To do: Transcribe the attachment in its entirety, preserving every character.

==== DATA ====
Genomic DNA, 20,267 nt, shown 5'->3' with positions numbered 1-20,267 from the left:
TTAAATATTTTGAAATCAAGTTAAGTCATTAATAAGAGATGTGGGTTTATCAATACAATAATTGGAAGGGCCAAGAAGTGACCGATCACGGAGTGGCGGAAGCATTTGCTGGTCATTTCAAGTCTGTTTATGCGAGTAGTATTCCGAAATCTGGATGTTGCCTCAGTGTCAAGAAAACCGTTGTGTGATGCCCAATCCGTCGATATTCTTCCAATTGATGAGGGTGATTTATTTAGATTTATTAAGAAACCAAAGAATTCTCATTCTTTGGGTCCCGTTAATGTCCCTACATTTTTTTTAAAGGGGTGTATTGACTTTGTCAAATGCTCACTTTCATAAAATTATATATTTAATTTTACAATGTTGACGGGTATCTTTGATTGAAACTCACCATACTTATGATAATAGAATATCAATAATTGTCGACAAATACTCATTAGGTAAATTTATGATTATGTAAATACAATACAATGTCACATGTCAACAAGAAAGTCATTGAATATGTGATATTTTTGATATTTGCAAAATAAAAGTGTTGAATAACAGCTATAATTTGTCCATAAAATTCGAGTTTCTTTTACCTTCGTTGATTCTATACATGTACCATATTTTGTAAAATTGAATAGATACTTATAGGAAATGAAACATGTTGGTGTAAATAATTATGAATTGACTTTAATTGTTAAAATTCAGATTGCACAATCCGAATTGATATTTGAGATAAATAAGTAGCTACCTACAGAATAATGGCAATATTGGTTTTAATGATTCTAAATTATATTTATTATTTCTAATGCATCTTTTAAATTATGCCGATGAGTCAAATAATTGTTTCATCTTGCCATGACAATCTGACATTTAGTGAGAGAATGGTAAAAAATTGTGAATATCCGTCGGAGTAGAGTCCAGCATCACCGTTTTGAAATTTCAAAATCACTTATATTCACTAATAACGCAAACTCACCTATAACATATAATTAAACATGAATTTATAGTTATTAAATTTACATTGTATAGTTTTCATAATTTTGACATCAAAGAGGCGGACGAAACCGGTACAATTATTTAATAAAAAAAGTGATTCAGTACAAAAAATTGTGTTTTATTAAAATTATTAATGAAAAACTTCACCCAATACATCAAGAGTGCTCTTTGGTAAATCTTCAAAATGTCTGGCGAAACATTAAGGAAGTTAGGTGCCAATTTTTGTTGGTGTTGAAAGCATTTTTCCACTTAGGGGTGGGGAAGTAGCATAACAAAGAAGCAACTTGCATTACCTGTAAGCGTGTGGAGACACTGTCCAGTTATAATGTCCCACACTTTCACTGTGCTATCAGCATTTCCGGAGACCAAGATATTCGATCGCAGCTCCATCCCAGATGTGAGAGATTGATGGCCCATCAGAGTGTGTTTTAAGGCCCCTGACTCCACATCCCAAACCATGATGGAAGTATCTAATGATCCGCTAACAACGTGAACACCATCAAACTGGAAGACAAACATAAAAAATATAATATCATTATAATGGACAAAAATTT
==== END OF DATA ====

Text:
Genomic DNA, 20,267 nt, shown 5'->3' with positions numbered 1-20,267 from the left:
TTAAATATTTTGAAATCAAGTTAAGTCATTAATAAGAGATGTGGGTTTATCAATACAATAATTGGAAGGGCCAAGAAGTGACCGATCACGGAGTGGCGGAAGCATTTGCTGGTCATTTCAAGTCTGTTTATGCGAGTAGTATTCCGAAATCTGGATGTTGCCTCAGTGTCAAGAAAACCGTTGTGTGATGCCCAATCCGTCGATATTCTTCCAATTGATGAGGGTGATTTATTTAGATTTATTAAGAAACCAAAGAATTCTCATTCTTTGGGTCCCGTTAATGTCCCTACATTTTTTTTAAAGGGGTGTATTGACTTTGTCAAATGCTCACTTTCATAAAATTATATATTTAATTTTACAATGTTGACGGGTATCTTTGATTGAAACTCACCATACTTATGATAATAGAATATCAATAATTGTCGACAAATACTCATTAGGTAAATTTATGATTATGTAAATACAATACAATGTCACATGTCAACAAGAAAGTCATTGAATATGTGATATTTTTGATATTTGCAAAATAAAAGTGTTGAATAACAGCTATAATTTGTCCATAAAATTCGAGTTTCTTTTACCTTCGTTGATTCTATACATGTACCATATTTTGTAAAATTGAATAGATACTTATAGGAAATGAAACATGTTGGTGTAAATAATTATGAATTGACTTTAATTGTTAAAATTCAGATTGCACAATCCGAATTGATATTTGAGATAAATAAGTAGCTACCTACAGAATAATGGCAATATTGGTTTTAATGATTCTAAATTATATTTATTATTTCTAATGCATCTTTTAAATTATGCCGATGAGTCAAATAATTGTTTCATCTTGCCATGACAATCTGACATTTAGTGAGAGAATGGTAAAAAATTGTGAATATCCGTCGGAGTAGAGTCCAGCATCACCGTTTTGAAATTTCAAAATCACTTATATTCACTAATAACGCAAACTCACCTATAACATATAATTAAACATGAATTTATAGTTATTAAATTTACATTGTATAGTTTTCATAATTTTGACATCAAAGAGGCGGACGAAACCGGTACAATTATTTAATAAAAAAAGTGATTCAGTACAAAAAATTGTGTTTTATTAAAATTATTAATGAAAAACTTCACCCAATACATCAAGAGTGCTCTTTGGTAAATCTTCAAAATGTCTGGCGAAACATTAAGGAAGTTAGGTGCCAATTTTTGTTGGTGTTGAAAGCATTTTTCCACTTAGGGGTGGGGAAGTAGCATAACAAAGAAGCAACTTGCATTACCTGTAAGCGTGTGGAGACACTGTCCAGTTATAATGTCCCACACTTTCACTGTGCTATCAGCATTTCCGGAGACCAAGATATTCGATCGCAGCTCCATCCCAGATGTGAGAGATTGATGGCCCATCAGAGTGTGTTTTAAGGCCCCTGACTCCACATCCCAAACCATGATGGAAGTATCTAATGATCCGCTAACAACGTGAACACCATCAAACTGGAAGACAAACATAAAAAATATAATATCATTATAATGGACAAAAATTT